4 Iraqis linked to al-Qaida escape US custody in Baghdad maximum-security prisonBy Qassim Abdul-zahra, AP
Thursday, September 9, 2010
4 al-Qaida prisoners escape US custody in Iraq
BAGHDAD — Four prisoners with links to al-Qaida being guarded by American troops escaped from a maximum-security prison in Baghdad and are still at large, U.S. and Iraqi officials said Thursday.
The breakout from Karkh Prison, formerly called Camp Cropper, is an embarrassment for the U.S. military, which has handed over control of all of the detention facilities it used to run to the Iraqi government. But at the request of the Iraqis, the U.S. has retained custody over some of the most dangerous prisoners, including those with ties to terrorist groups or Saddam Hussein’s former regime.
U.S. troops found two detainees attempting to escape from the compound on Wednesday evening, the military said in a statement. When they conducted a sweep of the whole facility, they discovered that four other detainees were missing.
“U.S. Forces-Iraq, Iraqi Security Forces and the MoJ (Ministry of Justice) are working to apprehend these individuals,” said Maj. Gen. Jerry Cannon, head of American detainee operations in Iraq. “This event is under investigation.”
There was no details on how the escape happened, who was to blame or who the people were that escaped.
An Iraqi military spokesman, Maj. Gen. Qassim al-Moussawi, told The Associated Press that the Americans informed them Thursday morning that four Iraqis being held by the U.S. had broken out of the facility, although it was not clear exactly when or how they escaped.
He said the men were linked to al-Qaida and facing the death penalty.
The top American commander in Iraq, Gen. Lloyd Austin, and Prime Minister Nouri al-Maliki discussed the prison break during a high-level meeting Thursday, said an official with knowledge of the meeting.
The official, who spoke on condition of anonymity due to the sensitivity of the matter, said Austin apologized to al-Maliki and said the people responsible for the escape would be held accountable.
This is not the first time that prisoners have broken out of American-run detention facilities in Iraq; 11 Iraqis broke out of the U.S.’s Camp Bucca in April 2005 although many were later recaptured. A month earlier U.S. officials there discovered a 600-foot tunnel leading out of Camp Bucca.
In 2006, five detainees escaped from the Fort Suse Theater internment facility near Sulaimaniyah, 160 miles northeast of Baghdad; they were later apprehended by Kurdish security officials.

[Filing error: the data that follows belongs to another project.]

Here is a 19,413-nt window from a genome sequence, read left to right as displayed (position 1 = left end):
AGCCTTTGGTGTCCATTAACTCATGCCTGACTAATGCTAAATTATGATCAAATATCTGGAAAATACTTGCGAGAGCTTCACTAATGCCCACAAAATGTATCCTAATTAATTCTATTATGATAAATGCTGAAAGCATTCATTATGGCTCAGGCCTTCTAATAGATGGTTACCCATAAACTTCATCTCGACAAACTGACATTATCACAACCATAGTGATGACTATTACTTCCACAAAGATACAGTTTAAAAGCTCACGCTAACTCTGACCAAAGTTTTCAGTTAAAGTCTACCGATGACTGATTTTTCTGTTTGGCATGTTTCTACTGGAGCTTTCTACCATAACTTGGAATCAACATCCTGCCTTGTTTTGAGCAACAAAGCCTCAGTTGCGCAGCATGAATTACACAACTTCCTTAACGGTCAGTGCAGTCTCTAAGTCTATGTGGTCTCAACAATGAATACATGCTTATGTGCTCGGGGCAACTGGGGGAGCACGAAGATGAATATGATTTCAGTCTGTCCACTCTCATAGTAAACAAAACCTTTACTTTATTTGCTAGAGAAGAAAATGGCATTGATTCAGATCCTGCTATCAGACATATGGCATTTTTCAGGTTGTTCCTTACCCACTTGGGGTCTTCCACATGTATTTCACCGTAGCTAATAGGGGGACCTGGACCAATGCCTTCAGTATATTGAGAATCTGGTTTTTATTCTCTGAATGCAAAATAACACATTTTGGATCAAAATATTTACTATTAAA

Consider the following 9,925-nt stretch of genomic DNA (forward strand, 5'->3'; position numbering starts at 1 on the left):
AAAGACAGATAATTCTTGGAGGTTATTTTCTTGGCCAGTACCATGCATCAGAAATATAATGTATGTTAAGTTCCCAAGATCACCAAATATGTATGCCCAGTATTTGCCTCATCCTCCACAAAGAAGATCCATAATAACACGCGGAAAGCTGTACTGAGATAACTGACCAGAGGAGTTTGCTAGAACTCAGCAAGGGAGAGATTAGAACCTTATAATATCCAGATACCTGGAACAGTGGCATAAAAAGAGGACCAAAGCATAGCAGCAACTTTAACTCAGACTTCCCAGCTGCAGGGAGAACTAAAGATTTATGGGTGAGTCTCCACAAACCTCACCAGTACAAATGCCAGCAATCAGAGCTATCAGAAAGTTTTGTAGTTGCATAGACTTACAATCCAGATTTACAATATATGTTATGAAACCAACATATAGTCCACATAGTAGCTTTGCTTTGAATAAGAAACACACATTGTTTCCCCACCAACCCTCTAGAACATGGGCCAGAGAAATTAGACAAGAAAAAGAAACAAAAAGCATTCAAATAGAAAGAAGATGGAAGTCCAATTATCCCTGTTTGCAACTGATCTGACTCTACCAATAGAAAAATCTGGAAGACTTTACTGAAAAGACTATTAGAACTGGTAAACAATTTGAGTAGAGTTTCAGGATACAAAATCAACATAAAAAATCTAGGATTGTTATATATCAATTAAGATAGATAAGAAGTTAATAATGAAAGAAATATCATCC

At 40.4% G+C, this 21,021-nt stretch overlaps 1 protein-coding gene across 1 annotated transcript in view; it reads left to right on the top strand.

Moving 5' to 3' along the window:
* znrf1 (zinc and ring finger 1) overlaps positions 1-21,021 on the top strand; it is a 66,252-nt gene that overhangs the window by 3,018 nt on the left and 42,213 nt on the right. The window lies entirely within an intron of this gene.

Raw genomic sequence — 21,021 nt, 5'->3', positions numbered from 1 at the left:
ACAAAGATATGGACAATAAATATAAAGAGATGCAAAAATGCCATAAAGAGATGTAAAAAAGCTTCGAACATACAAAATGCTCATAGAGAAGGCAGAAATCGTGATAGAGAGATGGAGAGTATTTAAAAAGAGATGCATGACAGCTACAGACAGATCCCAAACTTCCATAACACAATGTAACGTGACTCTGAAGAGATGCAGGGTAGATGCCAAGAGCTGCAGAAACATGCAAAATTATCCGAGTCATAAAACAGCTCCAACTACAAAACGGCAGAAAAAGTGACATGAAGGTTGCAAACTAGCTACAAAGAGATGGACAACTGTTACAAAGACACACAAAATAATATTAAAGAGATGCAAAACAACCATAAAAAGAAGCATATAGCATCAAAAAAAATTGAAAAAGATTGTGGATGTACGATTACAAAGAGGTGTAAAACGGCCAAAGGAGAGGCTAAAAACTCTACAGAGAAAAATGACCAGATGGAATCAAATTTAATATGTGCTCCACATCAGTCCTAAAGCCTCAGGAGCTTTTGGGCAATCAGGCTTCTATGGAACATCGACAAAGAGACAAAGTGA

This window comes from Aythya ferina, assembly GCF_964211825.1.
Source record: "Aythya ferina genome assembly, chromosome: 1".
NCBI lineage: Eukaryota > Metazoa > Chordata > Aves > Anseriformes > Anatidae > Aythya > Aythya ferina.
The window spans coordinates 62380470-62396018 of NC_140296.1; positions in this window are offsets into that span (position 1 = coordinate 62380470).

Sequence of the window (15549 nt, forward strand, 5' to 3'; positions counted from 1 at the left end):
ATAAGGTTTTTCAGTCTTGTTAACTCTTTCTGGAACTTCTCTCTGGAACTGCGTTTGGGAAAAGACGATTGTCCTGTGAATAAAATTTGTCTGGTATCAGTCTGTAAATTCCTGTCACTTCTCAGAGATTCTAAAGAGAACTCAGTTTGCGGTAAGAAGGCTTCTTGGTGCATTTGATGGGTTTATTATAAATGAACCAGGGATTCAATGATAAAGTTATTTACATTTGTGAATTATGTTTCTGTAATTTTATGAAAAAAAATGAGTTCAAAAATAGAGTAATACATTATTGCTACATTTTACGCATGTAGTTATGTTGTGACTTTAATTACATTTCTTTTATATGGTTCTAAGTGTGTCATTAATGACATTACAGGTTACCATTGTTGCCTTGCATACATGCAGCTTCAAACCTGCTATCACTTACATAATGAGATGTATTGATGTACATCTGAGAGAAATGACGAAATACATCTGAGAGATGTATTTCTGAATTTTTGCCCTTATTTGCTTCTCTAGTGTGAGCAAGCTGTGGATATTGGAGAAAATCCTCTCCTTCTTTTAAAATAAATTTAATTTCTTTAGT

An Iraqi security official said troops cordoned off the area near the prison — including the Jihad neighborhood and the airport, where the facility is located, as part of the search for the fugitives. He spoke on condition of anonymity because he was not authorized to speak to the media.
Jihad residents said there was an intense Iraqi military presence in the neighborhood, and locals were banned from driving.
On July 15, the U.S. military handed over about 1,500 prisoners to Iraqi authorities during the changing of the guard at Camp Cropper, but continued to hold on to some 200 detainees at the request of the Iraqi government. They are kept in a separate part of the prison dubbed Compound 5, and guarded by American soldiers.
The prisoners who remain in U.S custody are “former regime elements, al-Qaida operatives and very dangerous detainees,” said Cannon during a previous interview. He said they would eventually be handed over to the Iraqi government before American forces pull out of the country entirely by the end of next year.
Thursday’s escape is the second since the U.S. transferred custody of the detention facility to the Iraqis.
Just a week after the handover, four al-Qaida-linked detainees awaiting trial on terrorism charges escaped from the Iraqi section of the prison.
The $48 million complex has been used by U.S. forces since April 2003 and can hold up to 4,000 prisoners. It’s now divided into six detainee compounds, and is manned by 700 Iraqi corrections officers and about 100 support staff.
The prison once held Saddam Hussein and other senior members of his regime.
Also on Thursday, gunmen broke into the house of a prominent Sunni cleric and decapitated him before setting his body on fire, police officials said.
The cleric, Sheik Abdul-Jabar Saleh al-Jabouri, was a preacher in a village near the city of Muqdadiyah, about 55 miles (90 kilometers) north of Baghdad, an area that used to be an insurgent stronghold.
A spokesman for the Diyala police, Maj. Ghalib al-Karkhi, said the cleric ran a medical clinic in the area before becoming a preacher and treated wounded members of the local anti-al-Qaida militia.
These militias as well as people who assist them have often been targeted by insurgents trying to seek revenge or to intimidate others from working with the organization.
There was no immediate claim of responsibility but al-Qaida-linked groups have often beheaded their victims.
Associated Press writers Barbara Surk and Rebecca Santana contributed to this report.
Tags: Baghdad, Correctional Systems, Iraq, Middle East, Ml-iraq, North America, Prison Breaks, United States